In 1983, Nile Rodgers found himself at a crossroads. Seeking to branch out from the disco sound that he helped popularize with Chic, Rodgers had just produced a solo record that he knew wasn’t going to be everyone’s taste – least of all the rock radio stations that he desperately needed to play it. Buoyed by David Bowie’s encouragement and a picture of Little Richard, the legendary producer pulled out all the stops for The Thin White Duke’s new album. Accompanied by a stunning guitar lick from Stevie Ray Vaughan, its highlight was one of Bowie’s most enduring songs: “Let’s Dance.” In this excerpt from his RBMA lecture in 2011, Rodgers explains the circumstances behind the iconic tune.
A lot of people don’t understand that David Bowie didn’t even have a record deal when we did “Let’s Dance,” He was between record labels. I had just finished my first solo album, which I knew was not going to be a hit. I didn’t think that when I was making it – I thought it was great and innovative – but David came to my apartment one day and we listened to a test pressing. After we got through playing it I got really depressed.
In America [at the time], the only avenue open to me was black radio and my record was so not black radio. I was trying to get away from the disco thing, which I didn’t even understand because Chic wasn’t a disco group – we were an R&B group. I kept thinking, “If I do anything like I had done before, I’m going to be considered disco, so I have to do something drastically different.”
But after I played David Bowie the test pressing, here’s the exact thing he said: “Nile, darling, if you make a record for me half as good as that I’ll be the happiest man in the world.” I was shocked, because it was clear to me on the spot that I’d messed up and was not going to be able to take [my solo record] to the rock stations.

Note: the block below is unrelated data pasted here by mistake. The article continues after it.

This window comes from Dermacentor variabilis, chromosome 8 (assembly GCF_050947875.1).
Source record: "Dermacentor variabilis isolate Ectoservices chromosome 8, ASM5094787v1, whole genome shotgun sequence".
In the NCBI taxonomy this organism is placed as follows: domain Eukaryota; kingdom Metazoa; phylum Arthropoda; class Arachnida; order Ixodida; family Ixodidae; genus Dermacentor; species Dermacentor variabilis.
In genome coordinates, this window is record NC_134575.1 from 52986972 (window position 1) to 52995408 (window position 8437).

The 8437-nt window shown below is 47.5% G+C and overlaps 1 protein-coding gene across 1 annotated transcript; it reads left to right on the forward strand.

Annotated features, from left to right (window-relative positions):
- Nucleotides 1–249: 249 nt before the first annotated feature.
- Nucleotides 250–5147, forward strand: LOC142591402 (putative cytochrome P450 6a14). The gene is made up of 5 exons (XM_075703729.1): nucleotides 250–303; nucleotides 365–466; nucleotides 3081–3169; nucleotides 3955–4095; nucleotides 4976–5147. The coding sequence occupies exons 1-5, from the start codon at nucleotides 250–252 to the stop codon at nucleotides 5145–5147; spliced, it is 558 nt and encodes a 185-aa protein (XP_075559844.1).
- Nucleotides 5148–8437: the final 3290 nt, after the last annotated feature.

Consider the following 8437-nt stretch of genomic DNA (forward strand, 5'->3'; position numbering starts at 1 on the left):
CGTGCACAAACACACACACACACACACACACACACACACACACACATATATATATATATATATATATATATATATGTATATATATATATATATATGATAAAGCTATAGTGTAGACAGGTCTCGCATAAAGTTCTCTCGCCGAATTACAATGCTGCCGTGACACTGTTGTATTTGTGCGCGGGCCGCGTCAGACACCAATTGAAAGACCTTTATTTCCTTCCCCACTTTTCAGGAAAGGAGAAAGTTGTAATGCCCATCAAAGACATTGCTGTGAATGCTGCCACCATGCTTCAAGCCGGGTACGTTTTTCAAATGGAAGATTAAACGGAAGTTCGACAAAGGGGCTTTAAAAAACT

With Bowie, I had the chance to go from being a disco producer to just being a producer.
When we finished "Why" by Carly Simon [a year earlier], I had tried to play that record on the most popular rock station in America. I was the guest DJ and they wouldn’t allow me to play it, ‘cause it was a dancehall reggae kind of record before dancehall reggae was dancehall reggae. So I became aware of the politics slowly but surely and it started to sting. It was clear to me that the black world and the white world... No matter what I had achieved, I was still fighting the exact same battle the day I walked into the record company.
Now with Bowie, I had the chance to go from being a disco producer to just being a producer. David can talk in very abstract terms, but that abstract language was the same language my parents spoke. It’s the same language all the cool jazz people speak, all the artists. So when David and I were doing tons of pre-production on the album that would become Let’s Dance, David summed up rock ‘n’ roll, or what this album was going to be, by a picture he found of Little Richard getting into a Cadillac.
[It was this picture of] Little Richard getting into his red drop-top Cadillac with the pomp, and David held it up and said: “[English accent] Nile, that’s rock ‘n’ roll.” And he showed me the picture and I said: “I’ve got it, I’ve got it.” And we started making this record. Believe it or not, it took 17 days from start to mix done. On the 18th day, there was a bunch of people sitting in the recording studio listening to it like this [leans back]. The 19th day, Nile was out getting drunk, the 20th day, out getting drunk, the 21st day... We never touched this record again. The album was done in 17 days, mixed, delivered. Stevie Ray Vaughan, Bowie, all those solos, everything done.
I think that this record, almost more than any other, captures that enigmatic thing called rock ‘n’ roll. It’s R&B at its roots – it’s R&B, it’s black music. That’s what rock ‘n’ roll was. It changed and all of a sudden it became different. That’s what the picture of Little Richard was... I get passionate about this stuff because I feel that world going away. Maybe it should go away. That’s what we call progress. But this is what I grew up with and when I got with Bowie, he allowed me to be that dude. Before that I hadn’t had that...
I could do this with Bowie; I couldn’t do it with Chic. When you think about this record and you talk about rock ‘n’ roll and musicians are anti-this and anti-that, I’m like: “Guys, what are you talking about?” Everybody on that record, the rhythm section, it’s all black and Puerto Rican people playing Bowie’s biggest rock ‘n’ roll record. Bowie was so keen on that Little Richard thing and the essence of rock, it was like, “This is natural, this is the world I want to live in.” That’s the world I always thought I would join when I signed a record deal.